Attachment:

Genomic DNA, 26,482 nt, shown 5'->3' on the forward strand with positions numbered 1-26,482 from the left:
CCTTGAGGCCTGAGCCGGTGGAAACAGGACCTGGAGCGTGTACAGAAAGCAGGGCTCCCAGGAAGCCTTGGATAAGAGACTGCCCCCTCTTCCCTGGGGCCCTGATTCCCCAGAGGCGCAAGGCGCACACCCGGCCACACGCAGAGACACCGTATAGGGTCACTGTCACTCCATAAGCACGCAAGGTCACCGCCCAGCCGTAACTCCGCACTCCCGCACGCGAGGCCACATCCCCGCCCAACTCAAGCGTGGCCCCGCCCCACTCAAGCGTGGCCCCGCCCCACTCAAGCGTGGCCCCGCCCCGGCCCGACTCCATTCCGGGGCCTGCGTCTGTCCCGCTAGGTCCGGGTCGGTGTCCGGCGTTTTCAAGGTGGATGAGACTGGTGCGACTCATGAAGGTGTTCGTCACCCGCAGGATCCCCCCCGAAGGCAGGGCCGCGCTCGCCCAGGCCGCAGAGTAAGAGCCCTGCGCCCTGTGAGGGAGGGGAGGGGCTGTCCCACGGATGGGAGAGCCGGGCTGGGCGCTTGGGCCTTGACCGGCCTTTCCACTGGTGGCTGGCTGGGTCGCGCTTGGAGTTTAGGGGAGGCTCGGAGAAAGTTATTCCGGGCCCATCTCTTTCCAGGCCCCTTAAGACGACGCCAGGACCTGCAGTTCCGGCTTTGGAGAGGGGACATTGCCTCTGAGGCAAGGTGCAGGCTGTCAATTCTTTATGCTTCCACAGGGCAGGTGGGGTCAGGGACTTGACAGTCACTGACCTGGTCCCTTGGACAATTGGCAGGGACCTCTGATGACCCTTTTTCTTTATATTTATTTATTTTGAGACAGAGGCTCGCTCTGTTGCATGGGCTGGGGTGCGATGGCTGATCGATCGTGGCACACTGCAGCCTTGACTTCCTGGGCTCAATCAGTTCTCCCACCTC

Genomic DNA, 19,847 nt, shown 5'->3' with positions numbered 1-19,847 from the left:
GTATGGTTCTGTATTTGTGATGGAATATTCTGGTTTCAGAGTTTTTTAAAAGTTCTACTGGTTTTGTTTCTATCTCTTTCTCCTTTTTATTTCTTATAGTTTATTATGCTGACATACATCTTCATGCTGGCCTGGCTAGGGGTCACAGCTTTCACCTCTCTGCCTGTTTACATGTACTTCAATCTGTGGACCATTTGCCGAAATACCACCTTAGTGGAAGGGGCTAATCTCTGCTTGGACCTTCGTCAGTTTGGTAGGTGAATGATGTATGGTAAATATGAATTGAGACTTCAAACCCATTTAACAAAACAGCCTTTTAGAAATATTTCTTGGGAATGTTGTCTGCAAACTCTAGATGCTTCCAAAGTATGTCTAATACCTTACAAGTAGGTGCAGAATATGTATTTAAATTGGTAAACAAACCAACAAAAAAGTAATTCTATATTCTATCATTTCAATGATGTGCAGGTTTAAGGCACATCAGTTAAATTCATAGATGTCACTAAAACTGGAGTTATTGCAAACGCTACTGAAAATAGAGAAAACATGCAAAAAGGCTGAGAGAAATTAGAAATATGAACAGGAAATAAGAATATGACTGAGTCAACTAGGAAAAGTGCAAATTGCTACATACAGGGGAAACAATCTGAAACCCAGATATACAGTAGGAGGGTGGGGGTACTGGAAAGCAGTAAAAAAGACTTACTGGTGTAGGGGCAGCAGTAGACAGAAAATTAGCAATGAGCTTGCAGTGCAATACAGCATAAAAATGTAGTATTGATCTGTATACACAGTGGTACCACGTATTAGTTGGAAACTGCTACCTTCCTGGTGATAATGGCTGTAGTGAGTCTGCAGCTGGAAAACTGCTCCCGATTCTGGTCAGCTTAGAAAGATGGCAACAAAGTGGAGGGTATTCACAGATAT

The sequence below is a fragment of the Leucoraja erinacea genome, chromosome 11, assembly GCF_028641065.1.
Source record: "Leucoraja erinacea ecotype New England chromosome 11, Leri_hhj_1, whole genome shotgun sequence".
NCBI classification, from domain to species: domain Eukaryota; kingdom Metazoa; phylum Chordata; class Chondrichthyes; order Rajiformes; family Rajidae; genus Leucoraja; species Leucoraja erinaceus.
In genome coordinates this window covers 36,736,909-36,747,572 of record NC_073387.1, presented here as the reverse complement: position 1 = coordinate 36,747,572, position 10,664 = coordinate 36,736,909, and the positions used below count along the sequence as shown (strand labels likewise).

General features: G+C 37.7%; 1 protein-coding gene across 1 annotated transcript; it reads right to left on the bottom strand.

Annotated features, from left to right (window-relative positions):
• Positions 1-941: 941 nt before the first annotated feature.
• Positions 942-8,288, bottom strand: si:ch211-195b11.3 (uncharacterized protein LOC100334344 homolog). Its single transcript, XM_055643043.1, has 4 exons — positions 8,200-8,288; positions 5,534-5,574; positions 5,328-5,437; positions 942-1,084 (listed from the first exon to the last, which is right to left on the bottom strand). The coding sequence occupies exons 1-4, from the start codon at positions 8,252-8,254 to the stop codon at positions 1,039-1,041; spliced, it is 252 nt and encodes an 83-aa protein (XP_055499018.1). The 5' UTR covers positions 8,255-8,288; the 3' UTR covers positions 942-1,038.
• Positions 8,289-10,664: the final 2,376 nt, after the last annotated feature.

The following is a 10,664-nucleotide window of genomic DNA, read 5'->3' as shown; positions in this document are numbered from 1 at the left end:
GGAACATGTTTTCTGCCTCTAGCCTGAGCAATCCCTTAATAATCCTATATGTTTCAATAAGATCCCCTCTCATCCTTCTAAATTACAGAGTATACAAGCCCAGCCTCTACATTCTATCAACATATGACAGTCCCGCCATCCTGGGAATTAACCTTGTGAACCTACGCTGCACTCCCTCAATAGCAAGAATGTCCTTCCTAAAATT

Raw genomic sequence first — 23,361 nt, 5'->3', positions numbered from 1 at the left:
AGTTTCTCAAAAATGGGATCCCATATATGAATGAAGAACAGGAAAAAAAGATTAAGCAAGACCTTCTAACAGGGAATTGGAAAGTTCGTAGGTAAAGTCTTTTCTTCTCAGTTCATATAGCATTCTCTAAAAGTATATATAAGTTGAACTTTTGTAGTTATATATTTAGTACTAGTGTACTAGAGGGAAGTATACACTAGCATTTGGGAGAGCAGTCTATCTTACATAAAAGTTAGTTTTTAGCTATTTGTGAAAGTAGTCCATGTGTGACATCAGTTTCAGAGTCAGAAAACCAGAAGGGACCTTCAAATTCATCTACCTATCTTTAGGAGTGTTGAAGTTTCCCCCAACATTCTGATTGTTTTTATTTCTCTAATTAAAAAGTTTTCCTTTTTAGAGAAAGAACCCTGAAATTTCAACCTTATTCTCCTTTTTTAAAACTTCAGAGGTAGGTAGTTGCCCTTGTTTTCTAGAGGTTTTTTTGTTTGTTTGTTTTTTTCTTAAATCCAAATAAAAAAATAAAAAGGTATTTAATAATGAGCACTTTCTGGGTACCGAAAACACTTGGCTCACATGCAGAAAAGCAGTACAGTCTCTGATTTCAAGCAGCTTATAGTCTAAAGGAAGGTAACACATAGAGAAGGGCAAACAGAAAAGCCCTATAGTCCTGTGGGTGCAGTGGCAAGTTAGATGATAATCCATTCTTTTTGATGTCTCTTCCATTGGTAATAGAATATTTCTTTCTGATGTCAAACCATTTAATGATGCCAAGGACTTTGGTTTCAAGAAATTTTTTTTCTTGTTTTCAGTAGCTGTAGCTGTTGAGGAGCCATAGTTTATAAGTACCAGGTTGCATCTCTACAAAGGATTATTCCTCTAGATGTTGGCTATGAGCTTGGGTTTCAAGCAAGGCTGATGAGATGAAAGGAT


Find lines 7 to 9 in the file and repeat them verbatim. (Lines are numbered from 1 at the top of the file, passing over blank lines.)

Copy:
NCBI classification, from domain to species: domain Eukaryota; kingdom Metazoa; phylum Chordata; class Chondrichthyes; order Rajiformes; family Rajidae; genus Leucoraja; species Leucoraja erinaceus.
In genome coordinates this window covers 36,736,909-36,747,572 of record NC_073387.1, presented here as the reverse complement: position 1 = coordinate 36,747,572, position 10,664 = coordinate 36,736,909, and the positions used below count along the sequence as shown (strand labels likewise).

General features: G+C 37.7%; 1 protein-coding gene across 1 annotated transcript; it reads right to left on the bottom strand.